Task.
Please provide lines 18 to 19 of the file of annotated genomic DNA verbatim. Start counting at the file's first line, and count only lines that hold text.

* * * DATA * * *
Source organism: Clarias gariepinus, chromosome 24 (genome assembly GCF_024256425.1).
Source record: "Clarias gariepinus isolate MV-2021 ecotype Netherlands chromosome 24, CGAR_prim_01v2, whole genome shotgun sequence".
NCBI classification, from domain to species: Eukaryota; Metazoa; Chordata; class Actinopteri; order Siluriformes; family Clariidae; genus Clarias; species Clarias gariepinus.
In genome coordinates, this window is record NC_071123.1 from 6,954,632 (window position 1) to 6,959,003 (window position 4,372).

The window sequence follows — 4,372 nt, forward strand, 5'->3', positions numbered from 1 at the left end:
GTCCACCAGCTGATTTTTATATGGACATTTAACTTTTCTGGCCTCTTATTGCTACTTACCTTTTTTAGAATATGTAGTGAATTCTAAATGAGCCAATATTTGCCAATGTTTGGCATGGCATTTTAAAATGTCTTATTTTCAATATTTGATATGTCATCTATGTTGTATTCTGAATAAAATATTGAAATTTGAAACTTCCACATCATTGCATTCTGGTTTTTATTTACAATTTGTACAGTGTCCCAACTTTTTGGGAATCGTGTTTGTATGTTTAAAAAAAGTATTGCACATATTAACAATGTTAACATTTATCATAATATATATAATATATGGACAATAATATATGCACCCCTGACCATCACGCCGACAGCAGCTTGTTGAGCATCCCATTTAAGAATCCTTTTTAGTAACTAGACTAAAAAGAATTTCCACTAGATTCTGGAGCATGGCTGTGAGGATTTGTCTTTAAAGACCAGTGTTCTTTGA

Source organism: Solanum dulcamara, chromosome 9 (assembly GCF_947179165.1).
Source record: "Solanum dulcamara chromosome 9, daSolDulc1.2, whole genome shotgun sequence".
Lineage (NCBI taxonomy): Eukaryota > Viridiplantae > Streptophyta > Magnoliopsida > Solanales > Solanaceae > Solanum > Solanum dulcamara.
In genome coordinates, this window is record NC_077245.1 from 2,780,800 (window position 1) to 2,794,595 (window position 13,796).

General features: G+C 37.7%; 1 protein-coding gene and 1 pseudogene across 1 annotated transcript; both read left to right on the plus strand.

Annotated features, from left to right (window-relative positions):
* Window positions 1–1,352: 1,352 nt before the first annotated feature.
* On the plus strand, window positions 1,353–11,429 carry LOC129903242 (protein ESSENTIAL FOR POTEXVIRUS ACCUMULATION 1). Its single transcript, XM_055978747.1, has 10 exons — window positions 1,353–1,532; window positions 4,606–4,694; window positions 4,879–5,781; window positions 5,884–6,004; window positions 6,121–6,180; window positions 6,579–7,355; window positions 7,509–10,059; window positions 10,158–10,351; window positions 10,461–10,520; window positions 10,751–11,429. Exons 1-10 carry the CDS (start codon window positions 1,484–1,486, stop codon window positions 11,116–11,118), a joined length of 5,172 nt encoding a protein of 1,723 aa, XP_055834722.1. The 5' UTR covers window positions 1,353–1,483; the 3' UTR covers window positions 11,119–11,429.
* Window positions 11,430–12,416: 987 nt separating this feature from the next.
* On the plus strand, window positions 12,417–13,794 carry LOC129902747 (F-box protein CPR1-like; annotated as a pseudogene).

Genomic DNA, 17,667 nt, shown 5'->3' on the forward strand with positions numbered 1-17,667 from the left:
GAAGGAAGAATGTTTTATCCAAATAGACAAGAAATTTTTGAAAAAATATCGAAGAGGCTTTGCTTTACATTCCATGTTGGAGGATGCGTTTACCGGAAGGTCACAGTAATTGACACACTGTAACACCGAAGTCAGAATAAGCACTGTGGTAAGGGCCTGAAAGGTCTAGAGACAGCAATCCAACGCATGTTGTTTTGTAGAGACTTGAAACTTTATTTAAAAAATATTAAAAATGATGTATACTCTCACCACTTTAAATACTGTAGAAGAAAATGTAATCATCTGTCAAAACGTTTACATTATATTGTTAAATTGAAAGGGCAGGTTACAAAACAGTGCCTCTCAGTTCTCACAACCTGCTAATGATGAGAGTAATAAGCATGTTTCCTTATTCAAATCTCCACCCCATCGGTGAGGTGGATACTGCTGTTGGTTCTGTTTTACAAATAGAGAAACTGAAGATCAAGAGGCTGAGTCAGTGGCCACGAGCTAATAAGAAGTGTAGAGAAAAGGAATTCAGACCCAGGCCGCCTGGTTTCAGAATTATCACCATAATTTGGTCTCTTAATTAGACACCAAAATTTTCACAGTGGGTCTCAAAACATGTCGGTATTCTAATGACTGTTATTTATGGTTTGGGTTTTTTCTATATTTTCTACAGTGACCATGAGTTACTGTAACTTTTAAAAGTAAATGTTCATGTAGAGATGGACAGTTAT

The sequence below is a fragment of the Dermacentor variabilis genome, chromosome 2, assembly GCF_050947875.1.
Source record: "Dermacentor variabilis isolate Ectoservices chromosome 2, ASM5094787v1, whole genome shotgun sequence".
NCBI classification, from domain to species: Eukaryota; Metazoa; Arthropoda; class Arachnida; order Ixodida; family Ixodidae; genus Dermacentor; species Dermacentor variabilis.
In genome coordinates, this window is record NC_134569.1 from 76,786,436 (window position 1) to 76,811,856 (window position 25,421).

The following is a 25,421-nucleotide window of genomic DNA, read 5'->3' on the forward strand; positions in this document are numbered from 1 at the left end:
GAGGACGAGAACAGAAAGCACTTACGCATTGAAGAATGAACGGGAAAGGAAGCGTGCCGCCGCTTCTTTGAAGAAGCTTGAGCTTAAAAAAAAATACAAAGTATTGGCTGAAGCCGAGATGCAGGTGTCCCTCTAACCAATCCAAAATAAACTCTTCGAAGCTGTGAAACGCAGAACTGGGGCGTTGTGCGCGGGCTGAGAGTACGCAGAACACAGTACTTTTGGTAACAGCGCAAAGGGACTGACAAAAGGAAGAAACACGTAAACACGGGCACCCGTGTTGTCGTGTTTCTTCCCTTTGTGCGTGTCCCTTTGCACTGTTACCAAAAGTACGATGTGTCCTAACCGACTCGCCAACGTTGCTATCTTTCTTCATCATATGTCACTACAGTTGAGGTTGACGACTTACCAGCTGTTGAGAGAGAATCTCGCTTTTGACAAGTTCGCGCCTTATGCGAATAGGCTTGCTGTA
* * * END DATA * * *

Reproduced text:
GAAGGAAGAATGTTTTATCCAAATAGACAAGAAATTTTTGAAAAAATATCGAAGAGGCTTTGCTTTACATTCCATGTTGGAGGATGCGTTTACCGGAAGGTCACAGTAATTGACACACTGTAACACCGAAGTCAGAATAAGCACTGTGGTAAGGGCCTGAAAGGTCTAGAGACAGCAATCCAACGCATGTTGTTTTGTAGAGACTTGAAACTTTATTTAAAAAATATTAAAAATGATGTATACTCTCACCACTTTAAATACTGTAGAAGAAAATGTAATCATCTGTCAAAACGTTTACATTATATTGTTAAATTGAAAGGGCAGGTTACAAAACAGTGCCTCTCAGTTCTCACAACCTGCTAATGATGAGAGTAATAAGCATGTTTCCTTATTCAAATCTCCACCCCATCGGTGAGGTGGATACTGCTGTTGGTTCTGTTTTACAAATAGAGAAACTGAAGATCAAGAGGCTGAGTCAGTGGCCACGAGCTAATAAGAAGTGTAGAGAAAAGGAATTCAGACCCAGGCCGCCTGGTTTCAGAATTATCACCATAATTTGGTCTCTTAATTAGACACCAAAATTTTCACAGTGGGTCTCAAAACATGTCGGTATTCTAATGACTGTTATTTATGGTTTGGGTTTTTTCTATATTTTCTACAGTGACCATGAGTTACTGTAACTTTTAAAAGTAAATGTTCATGTAGAGATGGACAGTTAT

The sequence below is a fragment of the Dermacentor variabilis genome, chromosome 2, assembly GCF_050947875.1.